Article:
The whole reason that I started to read “The Shining” was because I had read in an article about how much Stephen King had disliked its movie adaptation. Since it is one of my favorite movies, I knew I had to read the book because if he didn’t like the movie then the book must really be something. Right away it starts with aspiring writer and former alcoholic Jack Torrance as he’s being interviewed for a caretaking job at The Overlook Hotel. He gets the job and on closing day, when the hotel is shut down for the winter until it opens back up in May, Jack packs up his wife, Wendy, and five-year-old son, Danny, and takes them to the hotel. It’s a relatively slow start to the story, but I understand it takes time to get acquainted with the characters.
Things start to pick up a little once they get to the hotel. Danny, who had had visions about what lurked in The Overlook, was very reluctant to live there, but he didn’t say anything because he knew that his dad needed this job. Soon after they arrive and are given a grand tour of the place, Danny meets the hotel’s cook Dick Hallorann, who quickly discovers that Danny has an ability which he dubs ‘shining’. According to Dick, Danny being able to read thoughts, have visions, and even communicate telepathically were all attributes of ‘shining.’ He serves as a mentor to Danny as he teaches him all about his own experiences with this ‘gift.’ He is also quick to warn Danny to be careful in the hotel as it’s not nice to those who ‘shine’ and also instructs him to stay out of room 237. Out of everyone in the entire book, Dick is my absolute favorite character because he is the most down to Earth. Once he learns about Danny’s ‘shine,’ he worries about the boy and what the hotel could do to him even though he had only known Danny for a little while. Dick leaves the hotel as he winters in Florida and tells Danny to use his ‘shine’ to call him if there’s any trouble.
Once they are settled in, nothing really crazy happens right away. I get it. Stephen King has to set the stage and make things look like they’re really looking up for the Torrance family, but I think at this point we all know what’s really going to happen. We are waiting for Jack Torrance to go insane. At first, Jack does a pretty good job of keeping up with the maintenance of the hotel by day while working on his play by night. He establishes a rhythm and is even coping better with his pledge to sobriety; however, everything starts to go downhill when Jack finds a scrapbook in the basement detailing all of the unsavory secrets The Overlook holds. He gets an idea to write a book on the hotel’s colorful history which he unwisely tells his boss about. His boss is less excited about the idea of a book being written about everything that has happened in the hotel. The last thing that his boss wants is for the secrets of the hotel to be broadcasted after they had been kept quiet for so long and he threatens to fire Jack. I found this part of the book to be long and almost unnecessary because while it’s important to learn some of what has happened inside the hotel to understand why some of the ghosts show up, I didn’t need to read a newspaper clipping about every single incident. Seriously, a lot of tragedy happened in this hotel, but I really did not care to read an in-depth article about each disaster.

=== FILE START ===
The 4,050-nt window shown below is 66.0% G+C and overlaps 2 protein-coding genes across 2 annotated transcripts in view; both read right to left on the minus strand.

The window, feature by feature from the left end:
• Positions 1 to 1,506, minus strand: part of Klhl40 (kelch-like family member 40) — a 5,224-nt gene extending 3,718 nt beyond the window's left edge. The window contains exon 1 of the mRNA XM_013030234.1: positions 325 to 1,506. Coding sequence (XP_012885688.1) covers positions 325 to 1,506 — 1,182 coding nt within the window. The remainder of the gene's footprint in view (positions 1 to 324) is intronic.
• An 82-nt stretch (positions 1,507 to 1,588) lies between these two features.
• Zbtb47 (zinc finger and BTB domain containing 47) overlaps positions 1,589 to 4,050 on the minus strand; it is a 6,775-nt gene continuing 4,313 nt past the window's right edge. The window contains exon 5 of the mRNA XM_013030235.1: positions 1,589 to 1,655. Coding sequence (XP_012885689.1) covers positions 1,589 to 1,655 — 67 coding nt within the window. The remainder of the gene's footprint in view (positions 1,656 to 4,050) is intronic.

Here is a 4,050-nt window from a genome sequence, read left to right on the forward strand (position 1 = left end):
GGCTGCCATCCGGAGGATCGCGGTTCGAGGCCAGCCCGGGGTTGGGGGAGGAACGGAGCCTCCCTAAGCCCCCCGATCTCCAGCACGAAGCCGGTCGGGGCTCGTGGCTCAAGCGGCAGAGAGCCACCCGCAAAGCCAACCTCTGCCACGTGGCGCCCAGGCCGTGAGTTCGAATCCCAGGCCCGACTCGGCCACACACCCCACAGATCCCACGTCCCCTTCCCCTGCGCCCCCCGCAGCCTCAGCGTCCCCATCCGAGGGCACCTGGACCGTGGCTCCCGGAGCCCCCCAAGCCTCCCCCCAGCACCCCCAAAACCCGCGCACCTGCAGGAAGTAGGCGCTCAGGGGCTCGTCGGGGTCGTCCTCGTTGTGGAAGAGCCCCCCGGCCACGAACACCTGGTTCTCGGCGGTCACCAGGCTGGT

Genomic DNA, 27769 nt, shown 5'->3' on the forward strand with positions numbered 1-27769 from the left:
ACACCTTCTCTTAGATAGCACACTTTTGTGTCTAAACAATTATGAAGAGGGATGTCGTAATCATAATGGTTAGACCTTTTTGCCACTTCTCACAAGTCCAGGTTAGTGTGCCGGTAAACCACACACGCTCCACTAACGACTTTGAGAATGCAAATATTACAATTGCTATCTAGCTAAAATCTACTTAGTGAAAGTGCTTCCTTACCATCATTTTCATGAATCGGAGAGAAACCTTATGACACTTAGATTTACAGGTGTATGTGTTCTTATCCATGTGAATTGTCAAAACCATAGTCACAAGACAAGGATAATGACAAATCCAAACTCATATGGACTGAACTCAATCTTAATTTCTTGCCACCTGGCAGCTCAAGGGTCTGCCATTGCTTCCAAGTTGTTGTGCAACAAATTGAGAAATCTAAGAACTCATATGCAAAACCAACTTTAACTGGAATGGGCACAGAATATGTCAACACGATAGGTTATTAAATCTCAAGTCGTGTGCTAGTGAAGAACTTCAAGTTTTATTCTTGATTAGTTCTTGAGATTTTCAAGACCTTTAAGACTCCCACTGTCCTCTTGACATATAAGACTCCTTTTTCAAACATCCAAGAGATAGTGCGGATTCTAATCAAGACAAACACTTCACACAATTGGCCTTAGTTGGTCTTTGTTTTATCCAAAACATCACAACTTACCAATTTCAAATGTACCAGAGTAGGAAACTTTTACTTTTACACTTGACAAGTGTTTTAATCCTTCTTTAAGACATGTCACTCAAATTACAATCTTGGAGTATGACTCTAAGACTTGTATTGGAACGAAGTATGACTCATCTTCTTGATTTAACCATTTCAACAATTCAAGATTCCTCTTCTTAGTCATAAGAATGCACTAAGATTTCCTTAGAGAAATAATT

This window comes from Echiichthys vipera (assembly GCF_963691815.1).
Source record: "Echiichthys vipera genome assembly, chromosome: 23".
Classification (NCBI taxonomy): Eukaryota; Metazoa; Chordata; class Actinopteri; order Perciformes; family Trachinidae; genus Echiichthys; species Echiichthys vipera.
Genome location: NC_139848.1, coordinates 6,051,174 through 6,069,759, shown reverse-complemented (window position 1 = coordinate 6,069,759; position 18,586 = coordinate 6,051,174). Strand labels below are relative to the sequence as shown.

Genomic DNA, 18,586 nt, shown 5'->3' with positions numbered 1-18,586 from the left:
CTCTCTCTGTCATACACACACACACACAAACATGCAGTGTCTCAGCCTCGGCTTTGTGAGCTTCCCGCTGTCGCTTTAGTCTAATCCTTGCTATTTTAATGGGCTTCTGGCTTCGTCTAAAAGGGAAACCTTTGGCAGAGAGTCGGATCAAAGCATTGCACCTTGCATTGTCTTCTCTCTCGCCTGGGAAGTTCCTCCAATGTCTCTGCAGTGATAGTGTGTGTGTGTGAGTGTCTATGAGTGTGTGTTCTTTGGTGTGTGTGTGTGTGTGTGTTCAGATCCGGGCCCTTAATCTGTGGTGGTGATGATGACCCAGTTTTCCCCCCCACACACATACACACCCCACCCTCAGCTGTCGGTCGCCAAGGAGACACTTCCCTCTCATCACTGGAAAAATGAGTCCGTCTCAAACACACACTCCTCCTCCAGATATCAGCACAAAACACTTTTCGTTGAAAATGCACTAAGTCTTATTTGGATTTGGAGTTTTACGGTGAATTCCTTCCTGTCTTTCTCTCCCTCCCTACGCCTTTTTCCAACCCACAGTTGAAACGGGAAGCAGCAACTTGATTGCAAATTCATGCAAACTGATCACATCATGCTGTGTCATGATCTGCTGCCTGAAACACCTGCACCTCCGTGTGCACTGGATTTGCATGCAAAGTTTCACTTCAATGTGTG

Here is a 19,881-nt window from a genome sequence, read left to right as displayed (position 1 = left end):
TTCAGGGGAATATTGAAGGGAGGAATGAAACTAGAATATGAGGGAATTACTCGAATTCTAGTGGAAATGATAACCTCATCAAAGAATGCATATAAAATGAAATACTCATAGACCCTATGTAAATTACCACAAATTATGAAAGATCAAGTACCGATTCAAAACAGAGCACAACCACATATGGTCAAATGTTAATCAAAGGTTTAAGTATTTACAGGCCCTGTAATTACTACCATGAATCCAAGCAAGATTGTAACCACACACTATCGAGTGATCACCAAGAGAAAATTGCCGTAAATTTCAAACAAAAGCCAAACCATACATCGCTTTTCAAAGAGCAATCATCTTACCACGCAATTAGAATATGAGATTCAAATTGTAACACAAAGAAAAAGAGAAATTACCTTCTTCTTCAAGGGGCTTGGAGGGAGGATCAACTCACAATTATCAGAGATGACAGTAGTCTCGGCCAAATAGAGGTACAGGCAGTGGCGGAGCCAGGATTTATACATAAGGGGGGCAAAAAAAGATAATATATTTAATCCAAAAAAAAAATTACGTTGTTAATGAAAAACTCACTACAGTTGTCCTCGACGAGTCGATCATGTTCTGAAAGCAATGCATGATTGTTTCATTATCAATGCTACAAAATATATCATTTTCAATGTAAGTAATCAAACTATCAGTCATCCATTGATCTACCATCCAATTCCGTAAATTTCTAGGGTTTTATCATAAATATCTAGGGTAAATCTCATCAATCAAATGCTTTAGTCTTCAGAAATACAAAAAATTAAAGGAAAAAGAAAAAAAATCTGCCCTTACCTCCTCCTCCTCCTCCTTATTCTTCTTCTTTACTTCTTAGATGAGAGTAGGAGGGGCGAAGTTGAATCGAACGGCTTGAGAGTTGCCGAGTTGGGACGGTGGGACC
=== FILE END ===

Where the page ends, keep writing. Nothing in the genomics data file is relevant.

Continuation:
Things really start to escalate though once the first heavy snowfall comes, leaving the roads unusable and the Torrances stuck at The Overlook. Since they aren’t able to go into town anymore, they are stuck with only one another as company and cabin fever begins to set in. Having been through quarantine earlier this year, I understand some of their restlessness, but I truly can’t imagine what it would be like to spend six months stuck on a snowy mountain with very little communication to the outside world. While they really become stuck at the hotel, it starts to come alive.
One of the first objects to come alive is the hedges. At first, it might not sound very scary, but they are no ordinary hedges. They are shaped into different animals like lions and dogs and they slowly try to block Jack’s path back inside so they can attack him. I would compare this whole scene to the “Five Nights at Freddy’s” game and I would say it’s equally as terrifying. The hedge animals slowly sneak up on Jack when he’s not looking, but the second he does look at them they freeze, slowly inching closer and closer just as the creepy animatronics do to the player in the game. The hedges get more and more aggressive as the book progresses and they also go after Danny when he’s on the playground a little later on. I didn’t think it was possible to be scared of bushes, but I think that after reading this part I’m definitely a little more wary around hedges.
After Jack’s altercation with the hedges, Danny gets bored and decides to explore room 237, the room that Dick told him explicitly not to go into. This part of the book stresses me out as well. Not because of what he finds in room 237 (spoiler alert, it’s a dead lady in a bathtub who tries to strangle him), but because both Jack and Wendy leave their five-year-old son completely unattended in this big hotel that’s trying to harm him. This part of the book is also included in the movie, so I knew what was going to happen when Danny goes wandering around in room 237, but it was still a pretty creepy scene because of how much detail Stephen King puts into describing the dead bathtub lady.